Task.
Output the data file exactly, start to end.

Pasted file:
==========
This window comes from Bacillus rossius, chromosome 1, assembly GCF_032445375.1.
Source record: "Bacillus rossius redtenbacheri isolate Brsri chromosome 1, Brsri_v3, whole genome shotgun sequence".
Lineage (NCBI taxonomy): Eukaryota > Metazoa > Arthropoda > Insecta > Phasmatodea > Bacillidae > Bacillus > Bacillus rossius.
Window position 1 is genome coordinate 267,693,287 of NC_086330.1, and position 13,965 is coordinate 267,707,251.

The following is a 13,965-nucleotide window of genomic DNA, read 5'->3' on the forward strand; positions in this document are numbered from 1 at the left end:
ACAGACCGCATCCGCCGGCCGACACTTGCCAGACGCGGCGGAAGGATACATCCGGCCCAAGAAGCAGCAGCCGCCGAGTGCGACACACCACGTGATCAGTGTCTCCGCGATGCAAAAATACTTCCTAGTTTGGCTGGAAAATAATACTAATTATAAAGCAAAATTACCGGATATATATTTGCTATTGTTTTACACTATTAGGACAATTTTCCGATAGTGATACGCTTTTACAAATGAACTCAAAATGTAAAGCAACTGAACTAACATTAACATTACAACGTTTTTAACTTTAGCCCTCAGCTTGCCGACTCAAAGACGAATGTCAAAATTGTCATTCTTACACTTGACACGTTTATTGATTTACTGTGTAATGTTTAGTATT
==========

This window comes from Bacillus rossius, chromosome 1, assembly GCF_032445375.1.
Source record: "Bacillus rossius redtenbacheri isolate Brsri chromosome 1, Brsri_v3, whole genome shotgun sequence".
Lineage (NCBI taxonomy): Eukaryota > Metazoa > Arthropoda > Insecta > Phasmatodea > Bacillidae > Bacillus > Bacillus rossius.
Window position 1 is genome coordinate 267,693,287 of NC_086330.1, and position 13,965 is coordinate 267,707,251.

The following is a 13,965-nucleotide window of genomic DNA, read 5'->3' on the forward strand; positions in this document are numbered from 1 at the left end:
ACAGACCGCATCCGCCGGCCGACACTTGCCAGACGCGGCGGAAGGATACATCCGGCCCAAGAAGCAGCAGCCGCCGAGTGCGACACACCACGTGATCAGTGTCTCCGCGATGCAAAAATACTTCCTAGTTTGGCTGGAAAATAATACTAATTATAAAGCAAAATTACCGGATATATATTTGCTATTGTTTTACACTATTAGGACAATTTTCCGATAGTGATACGCTTTTACAAATGAACTCAAAATGTAAAGCAACTGAACTAACATTAACATTACAACGTTTTTAACTTTAGCCCTCAGCTTGCCGACTCAAAGACGAATGTCAAAATTGTCATTCTTACACTTGACACGTTTATTGATTTACTGTGTAATGTTTAGTATT